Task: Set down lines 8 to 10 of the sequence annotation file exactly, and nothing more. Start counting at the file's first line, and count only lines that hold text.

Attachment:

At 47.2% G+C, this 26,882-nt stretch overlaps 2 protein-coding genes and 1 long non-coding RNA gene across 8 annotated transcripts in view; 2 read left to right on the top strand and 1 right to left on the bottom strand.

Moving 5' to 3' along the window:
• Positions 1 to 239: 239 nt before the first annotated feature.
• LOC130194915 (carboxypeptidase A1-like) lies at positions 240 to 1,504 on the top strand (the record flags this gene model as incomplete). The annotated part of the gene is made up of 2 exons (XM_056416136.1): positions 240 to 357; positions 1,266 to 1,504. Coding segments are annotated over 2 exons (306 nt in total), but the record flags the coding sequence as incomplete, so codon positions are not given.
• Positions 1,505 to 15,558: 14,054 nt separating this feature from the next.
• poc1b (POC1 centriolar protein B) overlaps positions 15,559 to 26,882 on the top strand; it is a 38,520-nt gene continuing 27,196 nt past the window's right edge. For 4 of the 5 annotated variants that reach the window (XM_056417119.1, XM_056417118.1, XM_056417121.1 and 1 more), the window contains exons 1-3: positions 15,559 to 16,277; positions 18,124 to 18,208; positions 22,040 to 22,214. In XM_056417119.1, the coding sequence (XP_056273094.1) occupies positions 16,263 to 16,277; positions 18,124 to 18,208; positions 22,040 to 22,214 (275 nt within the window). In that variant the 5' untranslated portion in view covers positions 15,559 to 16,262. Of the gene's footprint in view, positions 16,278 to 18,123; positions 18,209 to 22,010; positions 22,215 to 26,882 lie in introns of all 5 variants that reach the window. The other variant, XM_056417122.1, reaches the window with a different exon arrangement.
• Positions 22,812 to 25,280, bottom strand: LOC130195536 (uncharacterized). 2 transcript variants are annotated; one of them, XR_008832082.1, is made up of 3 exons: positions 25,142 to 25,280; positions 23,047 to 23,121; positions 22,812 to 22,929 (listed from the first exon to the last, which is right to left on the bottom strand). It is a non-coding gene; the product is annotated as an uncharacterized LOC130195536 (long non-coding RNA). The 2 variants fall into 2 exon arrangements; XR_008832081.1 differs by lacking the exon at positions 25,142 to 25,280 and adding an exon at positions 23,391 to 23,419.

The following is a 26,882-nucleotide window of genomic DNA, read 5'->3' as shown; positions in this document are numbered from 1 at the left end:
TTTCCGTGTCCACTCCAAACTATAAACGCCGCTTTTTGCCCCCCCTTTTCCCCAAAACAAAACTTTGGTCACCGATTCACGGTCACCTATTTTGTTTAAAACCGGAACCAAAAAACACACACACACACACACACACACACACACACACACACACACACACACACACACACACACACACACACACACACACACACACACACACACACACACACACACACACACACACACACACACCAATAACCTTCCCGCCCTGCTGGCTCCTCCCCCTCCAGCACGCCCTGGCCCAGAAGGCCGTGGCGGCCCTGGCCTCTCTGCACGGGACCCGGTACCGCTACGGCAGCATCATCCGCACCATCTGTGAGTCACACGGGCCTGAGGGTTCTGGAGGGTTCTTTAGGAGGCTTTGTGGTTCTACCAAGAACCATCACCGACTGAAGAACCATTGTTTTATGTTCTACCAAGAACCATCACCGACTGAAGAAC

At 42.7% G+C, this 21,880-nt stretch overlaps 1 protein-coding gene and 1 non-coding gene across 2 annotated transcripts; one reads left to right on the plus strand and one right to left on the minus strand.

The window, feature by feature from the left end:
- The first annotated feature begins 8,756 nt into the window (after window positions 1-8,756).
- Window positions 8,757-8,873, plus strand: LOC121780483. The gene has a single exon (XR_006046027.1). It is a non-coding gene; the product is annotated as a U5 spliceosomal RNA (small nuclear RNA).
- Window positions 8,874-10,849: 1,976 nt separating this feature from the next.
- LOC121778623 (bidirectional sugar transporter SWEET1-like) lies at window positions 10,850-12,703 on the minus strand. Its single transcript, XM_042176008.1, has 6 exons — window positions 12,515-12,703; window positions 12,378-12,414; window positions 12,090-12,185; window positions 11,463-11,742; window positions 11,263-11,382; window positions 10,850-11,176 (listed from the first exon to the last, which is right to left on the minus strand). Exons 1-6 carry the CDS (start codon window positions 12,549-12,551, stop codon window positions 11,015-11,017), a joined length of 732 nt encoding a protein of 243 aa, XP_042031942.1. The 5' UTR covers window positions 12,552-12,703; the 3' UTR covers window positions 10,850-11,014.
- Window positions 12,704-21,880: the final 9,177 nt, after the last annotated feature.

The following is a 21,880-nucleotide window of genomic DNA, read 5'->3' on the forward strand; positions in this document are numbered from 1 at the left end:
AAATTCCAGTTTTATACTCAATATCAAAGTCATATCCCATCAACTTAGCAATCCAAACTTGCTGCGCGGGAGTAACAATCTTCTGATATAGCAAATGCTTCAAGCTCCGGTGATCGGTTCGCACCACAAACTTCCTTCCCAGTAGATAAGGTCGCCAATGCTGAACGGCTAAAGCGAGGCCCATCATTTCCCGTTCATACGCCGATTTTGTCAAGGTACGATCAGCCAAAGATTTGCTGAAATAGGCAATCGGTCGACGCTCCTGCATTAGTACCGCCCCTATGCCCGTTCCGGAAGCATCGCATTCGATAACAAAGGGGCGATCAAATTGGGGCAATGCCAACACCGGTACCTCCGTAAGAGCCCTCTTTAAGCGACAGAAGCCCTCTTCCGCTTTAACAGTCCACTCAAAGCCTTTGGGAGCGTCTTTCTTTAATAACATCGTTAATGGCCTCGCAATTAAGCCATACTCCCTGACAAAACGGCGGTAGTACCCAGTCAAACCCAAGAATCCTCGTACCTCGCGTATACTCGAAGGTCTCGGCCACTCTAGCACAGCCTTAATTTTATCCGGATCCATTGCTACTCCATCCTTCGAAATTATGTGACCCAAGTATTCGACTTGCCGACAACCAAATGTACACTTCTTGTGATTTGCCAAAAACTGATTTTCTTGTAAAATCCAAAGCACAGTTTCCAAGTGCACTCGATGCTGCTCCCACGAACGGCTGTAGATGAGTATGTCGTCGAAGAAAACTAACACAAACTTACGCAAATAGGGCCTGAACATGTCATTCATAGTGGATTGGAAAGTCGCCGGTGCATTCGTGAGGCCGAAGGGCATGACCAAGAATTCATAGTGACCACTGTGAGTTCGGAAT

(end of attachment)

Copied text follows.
The following is a 26,882-nucleotide window of genomic DNA, read 5'->3' as shown; positions in this document are numbered from 1 at the left end:
TTTCCGTGTCCACTCCAAACTATAAACGCCGCTTTTTGCCCCCCCTTTTCCCCAAAACAAAACTTTGGTCACCGATTCACGGTCACCTATTTTGTTTAAAACCGGAACCAAAAAACACACACACACACACACACACACACACACACACACACACACACACACACACACACACACACACACACACACACACACACACACACACACACACACACACACACACACACACACACACACCAATAACCTTCCCGCCCTGCTGGCTCCTCCCCCTCCAGCACGCCCTGGCCCAGAAGGCCGTGGCGGCCCTGGCCTCTCTGCACGGGACCCGGTACCGCTACGGCAGCATCATCCGCACCATCTGTGAGTCACACGGGCCTGAGGGTTCTGGAGGGTTCTTTAGGAGGCTTTGTGGTTCTACCAAGAACCATCACCGACTGAAGAACCATTGTTTTATGTTCTACCAAGAACCATCACCGACTGAAGAAC

At 42.7% G+C, this 21,880-nt stretch overlaps 1 protein-coding gene and 1 non-coding gene across 2 annotated transcripts; one reads left to right on the plus strand and one right to left on the minus strand.